Camera bodies, lenses, tripods, filters, bags, etc. – how much of this do you need? Are there other pieces of equipment that you absolutely should have? It depends on who you ask, but here are the ten pieces of photography equipment that I feel are the most important for ensuring consistently good portraits of your children, families, and anything else that catches your eye, as well as protecting your gear:
So you just dropped (insert $$ here) on a lens, but you couldn’t spend an extra few bucks for a UV filter? Egads! Lenses can last for a decade or more, if you treat them well, and the first step is ensuring that your front glass element is protected from dust, dirt, and damaging UV rays.
For just a few dollars you can add a flash diffuser to your on- or off-camera flash unit to create softer light and more even lighting (as well as letting your kids enjoy having their photo taken, rather than worrying about premature blindness). While natural light is best, there will be times when you’ll need some help from flash to get the child photo you want.
You know when you’re outside on a nice sunny day and can’t seem to get even light on your kid’s faces? This is where a reflector comes in – it lets you bounce light back from overhead sun to even out the shadows. Not sure if you need or will use one? Make a DIY version with a piece of cardboard and some tinfoil or white paper.
If carrying a full-sized tripod cramps your style then a tiny Gorilla pod may save the day when you want to be part of the photo, or are taking long exposures. If that’s not your style, carry two bulldog clips and use them to stabilize your smartphone.
These super-cheap cards let you set a custom white balance, so no matter what the lighting conditions you can get accurate colors. Simply place them in the scene, take a shot, and set your camera to a custom white balance setting! If you’re finding that your photos have a “hue” then these might just save the day.
If you only have a single memory card you’re putting yourself at risk of missing shots when your card fills up or decides to take a sick day. Get a backup – they’re pretty affordable and don’t take up any extra space. You won’t know you need one, until you do.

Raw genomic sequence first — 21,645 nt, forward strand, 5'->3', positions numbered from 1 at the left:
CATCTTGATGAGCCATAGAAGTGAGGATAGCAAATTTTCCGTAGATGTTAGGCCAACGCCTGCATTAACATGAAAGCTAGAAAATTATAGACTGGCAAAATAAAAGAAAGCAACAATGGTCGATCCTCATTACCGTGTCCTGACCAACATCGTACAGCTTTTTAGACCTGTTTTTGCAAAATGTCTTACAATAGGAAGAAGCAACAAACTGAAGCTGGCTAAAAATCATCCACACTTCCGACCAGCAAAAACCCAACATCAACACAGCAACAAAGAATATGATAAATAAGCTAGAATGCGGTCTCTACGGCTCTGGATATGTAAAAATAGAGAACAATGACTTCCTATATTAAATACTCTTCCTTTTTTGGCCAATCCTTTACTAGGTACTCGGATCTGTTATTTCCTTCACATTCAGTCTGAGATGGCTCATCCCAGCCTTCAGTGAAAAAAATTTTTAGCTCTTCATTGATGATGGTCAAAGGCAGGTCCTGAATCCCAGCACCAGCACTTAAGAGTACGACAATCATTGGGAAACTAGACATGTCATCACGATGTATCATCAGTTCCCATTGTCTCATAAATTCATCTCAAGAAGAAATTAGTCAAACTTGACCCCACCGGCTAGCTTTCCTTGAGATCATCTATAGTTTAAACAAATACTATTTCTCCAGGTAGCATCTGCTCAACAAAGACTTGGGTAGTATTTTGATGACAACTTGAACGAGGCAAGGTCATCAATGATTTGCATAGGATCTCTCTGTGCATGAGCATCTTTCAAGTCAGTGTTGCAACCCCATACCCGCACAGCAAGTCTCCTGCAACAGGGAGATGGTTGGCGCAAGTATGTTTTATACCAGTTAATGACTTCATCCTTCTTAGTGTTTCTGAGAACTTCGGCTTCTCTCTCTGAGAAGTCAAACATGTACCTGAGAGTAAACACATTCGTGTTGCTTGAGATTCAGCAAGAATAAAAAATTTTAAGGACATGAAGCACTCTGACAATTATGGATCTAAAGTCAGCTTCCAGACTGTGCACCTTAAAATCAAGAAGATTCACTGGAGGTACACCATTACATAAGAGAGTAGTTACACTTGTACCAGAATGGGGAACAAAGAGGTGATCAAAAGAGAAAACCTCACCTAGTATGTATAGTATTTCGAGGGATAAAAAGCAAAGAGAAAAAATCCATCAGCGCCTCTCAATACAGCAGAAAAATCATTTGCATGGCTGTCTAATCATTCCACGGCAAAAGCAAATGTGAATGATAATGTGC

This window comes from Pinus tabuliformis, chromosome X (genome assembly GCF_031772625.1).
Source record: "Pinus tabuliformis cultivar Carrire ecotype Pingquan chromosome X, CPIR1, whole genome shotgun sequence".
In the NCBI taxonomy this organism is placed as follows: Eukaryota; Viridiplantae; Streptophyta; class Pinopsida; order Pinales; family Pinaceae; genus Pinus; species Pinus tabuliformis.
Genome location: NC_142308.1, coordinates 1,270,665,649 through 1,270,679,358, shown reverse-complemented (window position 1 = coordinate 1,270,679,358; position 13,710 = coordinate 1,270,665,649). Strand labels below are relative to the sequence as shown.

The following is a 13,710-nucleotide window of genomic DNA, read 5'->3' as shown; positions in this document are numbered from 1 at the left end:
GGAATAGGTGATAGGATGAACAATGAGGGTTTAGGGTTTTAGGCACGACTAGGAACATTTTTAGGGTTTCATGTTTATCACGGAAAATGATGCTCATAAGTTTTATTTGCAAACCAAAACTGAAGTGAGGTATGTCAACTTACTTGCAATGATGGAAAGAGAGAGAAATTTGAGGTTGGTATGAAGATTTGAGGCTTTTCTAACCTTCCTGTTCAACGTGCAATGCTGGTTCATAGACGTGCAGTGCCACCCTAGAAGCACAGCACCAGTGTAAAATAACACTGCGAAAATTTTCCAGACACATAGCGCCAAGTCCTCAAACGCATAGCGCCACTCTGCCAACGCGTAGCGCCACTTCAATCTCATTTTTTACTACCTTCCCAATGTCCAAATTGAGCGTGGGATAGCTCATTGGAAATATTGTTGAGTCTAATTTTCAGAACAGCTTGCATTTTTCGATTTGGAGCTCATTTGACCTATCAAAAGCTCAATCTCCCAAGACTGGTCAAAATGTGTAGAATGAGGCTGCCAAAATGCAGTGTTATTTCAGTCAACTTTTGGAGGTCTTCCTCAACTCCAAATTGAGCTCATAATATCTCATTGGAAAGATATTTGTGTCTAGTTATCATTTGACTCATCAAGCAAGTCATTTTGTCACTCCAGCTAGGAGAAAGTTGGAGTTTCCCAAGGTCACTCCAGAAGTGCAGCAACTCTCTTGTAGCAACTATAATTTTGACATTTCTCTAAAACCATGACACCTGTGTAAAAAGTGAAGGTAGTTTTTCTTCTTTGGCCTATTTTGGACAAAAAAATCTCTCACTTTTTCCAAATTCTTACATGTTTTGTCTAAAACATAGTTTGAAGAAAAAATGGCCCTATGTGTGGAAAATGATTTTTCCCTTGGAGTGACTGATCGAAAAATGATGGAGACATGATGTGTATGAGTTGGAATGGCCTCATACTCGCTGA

The same goes for a spare battery – you may not need it very often, but when you do it will be in the middle of taking the most interesting photos of your life. Also, as your primary battery ages you may find that it doesn’t last as long as it used to (the same goes for child photography in cold weather).
Although most photographers are not much of a fan of flash, eventually we all find that having a portable, small extra light source can sure come in handy, even on sunny days. An external flash that can be triggered off-camera (with a diffuser, of course), can come in really handy, particularly for indoor portraits in low light or outdoor photos where you’re working with back lighting.
Having a comfortable bag that can carry the necessities (plus your wallet, phone, and kid stuff) will encourage you to take your camera out more often so you will have more opportunities for taking photos of your kids. Don’t like those utilitarian models? Check out Kelly Moore for some gorgeous bags! For a frugal option, check out local thrift stores.
If you love taking portraits of your kids then a good portrait lens is key. A great budget model is the 50mm f/1.8 which performs really well in low light and is usually around $100. A step up from that would be a 50mm f/1.4 or the wider 35mm f/1.4 – the 35mm would be a better option for close indoor portraits. Some photographers prefer the 85mm models. Remember that above all, a good lens gives you a major tool towards creating awesome images, as long as you learn to use all the tools you have available to you, particularly your camera.
Finally, get some help! A photography class, course, or workshop can go a long way towards improving your child photography skills, so you can get the most out of all of your equipment and create some memorable images.